Five people were arrested and sentenced to death over protests that broke out in Khomeini Shahr, Isfahan province, in December 2017. Their situation remains acutely worrying and there are a number of outstanding questions the Islamic Republic is not willing to answer.

The judiciary agreed to a “retrial” of the case about four months ago. But no proceedings have been initiated since then, and human rights activists say the prisoners are in danger of being secretly executed.

The five, named Hadi Kiani, Mohammad Bastami, Majid Nazari, Mehdi Salehi and Abbas Mohammadi, were sentenced to death in February 2020.

Their arrests came after the family of a man killed during the unrest, Asghar Harun al-Rashidi, made a complaint to the IRGC, the Basij and the police force. The security agencies then arrested a total of 13 friends of the slain citizen. The other eight people were sentenced to flogging and imprisonment in the same trial.

The five death row inmates were charged with baghi [insurrection], moharebeh [“war against God”] and “corruption on earth”. In other words, among the charges were none that had to do with the alleged murder of Asghar Harun al-Rasheed. Even in their death sentences, the word “qisas” [retribution], the punishment for premeditated murder, was not used.

Aside from the total disconnection between the original incident and the charges, other aspects of the case are similarly contradictory. Several sources, including the Human Rights Organization of Iran, report that the accused said in court that they had been forced to confess under torture.

In addition, all those involved were arrested several months after the protests. The indictment states they were detained on February 13, 2019, following reports that “an organized armed gang had been formed to direct and lead the riots in the Jouyabad neighborhood in Khomeini Shahr.”

According to the news website HRANA, “Mehdi Salehi, one of the five defendants, said in his defense, of the reason for his presence at the scene of the protests in the city, that on the night of the Asghar Haroon Al-Rashidi’s death, Negahdar, Asghar’s father, had expressed his concern about his son in a telephone call, because a colonel had claimed that his son had been shot.

“Mehdi Salehi explained in court that he had witnessed Asghar Harun Al-Rashidi being injured in the back while attending the protest. He was wounded in the head by a plastic bullet when he tried to help by moving Mr. Harun al-Rashid.”

Some of those sentenced to death were also charged with “vandalizing public property”. Abbas Mohammadi has specifically denied playing a role in the destruction of the Pension Fund building, as well as the shooting of officers.

The head of Khomeini Shahr Saderat Bank, the head of the Khomeini Shahr Credit Fund and a legal representative of the Khomeini Shahr Municipality have been named as private plaintiffs over the vandalism charges.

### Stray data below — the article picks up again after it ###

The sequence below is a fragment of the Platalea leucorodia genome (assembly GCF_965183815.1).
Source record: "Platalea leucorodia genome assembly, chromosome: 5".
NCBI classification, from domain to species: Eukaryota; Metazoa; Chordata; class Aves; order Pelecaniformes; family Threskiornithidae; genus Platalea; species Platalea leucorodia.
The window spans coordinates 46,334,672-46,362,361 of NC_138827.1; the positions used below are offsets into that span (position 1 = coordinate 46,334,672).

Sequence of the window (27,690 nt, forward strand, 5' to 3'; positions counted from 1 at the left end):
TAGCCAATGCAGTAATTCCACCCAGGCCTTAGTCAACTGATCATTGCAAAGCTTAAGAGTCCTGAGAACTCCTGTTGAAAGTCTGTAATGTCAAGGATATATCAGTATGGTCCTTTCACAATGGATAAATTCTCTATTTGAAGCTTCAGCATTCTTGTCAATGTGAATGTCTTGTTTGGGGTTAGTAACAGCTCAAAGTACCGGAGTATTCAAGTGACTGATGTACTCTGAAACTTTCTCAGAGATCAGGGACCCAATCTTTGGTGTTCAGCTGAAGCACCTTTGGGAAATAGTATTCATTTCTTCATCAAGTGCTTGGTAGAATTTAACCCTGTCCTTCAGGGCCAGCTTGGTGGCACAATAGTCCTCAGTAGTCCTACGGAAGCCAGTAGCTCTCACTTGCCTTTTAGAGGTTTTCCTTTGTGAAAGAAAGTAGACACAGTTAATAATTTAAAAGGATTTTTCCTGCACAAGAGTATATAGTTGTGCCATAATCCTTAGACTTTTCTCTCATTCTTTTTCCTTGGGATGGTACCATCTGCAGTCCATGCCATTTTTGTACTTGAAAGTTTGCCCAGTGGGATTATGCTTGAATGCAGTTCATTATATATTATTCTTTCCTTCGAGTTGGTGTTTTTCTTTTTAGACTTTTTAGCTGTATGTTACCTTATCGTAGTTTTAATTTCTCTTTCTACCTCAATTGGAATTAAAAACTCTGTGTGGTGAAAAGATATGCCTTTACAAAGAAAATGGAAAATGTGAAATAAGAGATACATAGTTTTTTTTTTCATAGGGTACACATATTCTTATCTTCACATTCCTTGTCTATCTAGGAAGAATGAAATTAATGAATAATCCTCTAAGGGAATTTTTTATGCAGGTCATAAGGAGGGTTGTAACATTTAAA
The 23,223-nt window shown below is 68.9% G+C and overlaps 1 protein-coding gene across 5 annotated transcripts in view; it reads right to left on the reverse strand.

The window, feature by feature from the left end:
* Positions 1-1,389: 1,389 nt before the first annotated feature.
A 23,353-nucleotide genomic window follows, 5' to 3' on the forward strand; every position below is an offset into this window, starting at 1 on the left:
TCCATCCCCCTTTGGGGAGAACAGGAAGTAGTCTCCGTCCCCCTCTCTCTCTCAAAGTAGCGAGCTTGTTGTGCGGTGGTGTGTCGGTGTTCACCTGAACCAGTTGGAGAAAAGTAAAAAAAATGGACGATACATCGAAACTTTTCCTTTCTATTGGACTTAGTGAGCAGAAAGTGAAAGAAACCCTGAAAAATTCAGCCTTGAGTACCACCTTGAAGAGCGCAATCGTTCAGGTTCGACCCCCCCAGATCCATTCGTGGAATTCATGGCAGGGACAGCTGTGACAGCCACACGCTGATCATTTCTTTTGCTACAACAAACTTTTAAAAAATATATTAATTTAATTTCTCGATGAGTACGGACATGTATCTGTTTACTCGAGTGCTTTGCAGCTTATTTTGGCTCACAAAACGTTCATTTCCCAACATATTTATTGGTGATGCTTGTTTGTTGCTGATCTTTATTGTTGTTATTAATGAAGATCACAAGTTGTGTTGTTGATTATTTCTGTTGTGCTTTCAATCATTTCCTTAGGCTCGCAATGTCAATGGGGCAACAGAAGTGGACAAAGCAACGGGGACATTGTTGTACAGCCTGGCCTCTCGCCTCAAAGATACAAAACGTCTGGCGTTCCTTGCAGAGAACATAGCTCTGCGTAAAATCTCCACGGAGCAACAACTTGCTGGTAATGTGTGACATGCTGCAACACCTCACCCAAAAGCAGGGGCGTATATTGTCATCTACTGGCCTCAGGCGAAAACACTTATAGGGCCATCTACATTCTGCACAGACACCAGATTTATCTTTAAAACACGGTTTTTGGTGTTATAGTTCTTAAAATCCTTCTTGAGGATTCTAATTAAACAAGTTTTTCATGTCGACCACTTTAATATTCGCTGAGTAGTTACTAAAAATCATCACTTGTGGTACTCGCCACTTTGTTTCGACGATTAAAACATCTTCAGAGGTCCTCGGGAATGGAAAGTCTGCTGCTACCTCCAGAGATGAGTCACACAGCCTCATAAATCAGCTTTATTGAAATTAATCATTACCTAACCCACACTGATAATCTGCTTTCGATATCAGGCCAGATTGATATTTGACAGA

The manner in which the authorities were informed of the verdict was also suspect. On June 26, 2020, the Chief Justice of Isfahan Province, not in a press conference but in a speech before Friday prayers, and without mentioning the names of the defendants, issued a verdict of “corruption on earth” for “eight participants in the 2017 and 2019 protests”.

These verdicts were in turn approved by Branch 19 of the Supreme Court in August 2020 by the votes of Judges Abdolhamid Mortazavi and Farhad Afsharnia.

Wall of Silence Worries Activists, Friends and Family

Since August 2020, when the five men on death row lost contact with their families, human rights organizations and relatives of the convicts have repeatedly expressed concern about their imminent execution.

A retrial request was finally accepted by the Supreme Court in February 2021. But no further news has been published since then. This has raised concerns about what the authorities plan to do next, which have intensified on social media over the past few days.

Hassan Nayeb Hashem, a human rights activist, recalled the execution of Navid Afkari for the murder of a security official during the protests in Shiraz in December. He told IranWire that the sentencing of the five is a similar situation, in which the Islamic Republic is trying to blame the violence used to supress the protests on ordinary people and demonstrators.

In the case of Navid Afkari, there was no credible evidence that the young wrestler was involved in the murder of a security officer: a fact repeatedly challenged by him, his lawyers, his family and human rights activists.

“In the months since the death sentences of these five were confirmed,” Hassan Nayeb Hashem said, “their families have repeatedly protested in front of the city’s courthouse to express concerns about their possible execution.

“But not only did these protests not lead to greater transparency in the case, they worsened the pressure on the defendants’ families to remain silent. The defendants’ lack of access to a designated lawyer, and the fact that they have been cut off from their families, have also made it difficult for them to defend their own rights.

“The secret execution of political dissidents has increased dramatically in recent years. A large proportion of recent executions were carried out in secret, and the conditions of these defendants are very difficult. Social media users need to be proactive in this case.”

Source » trackpersia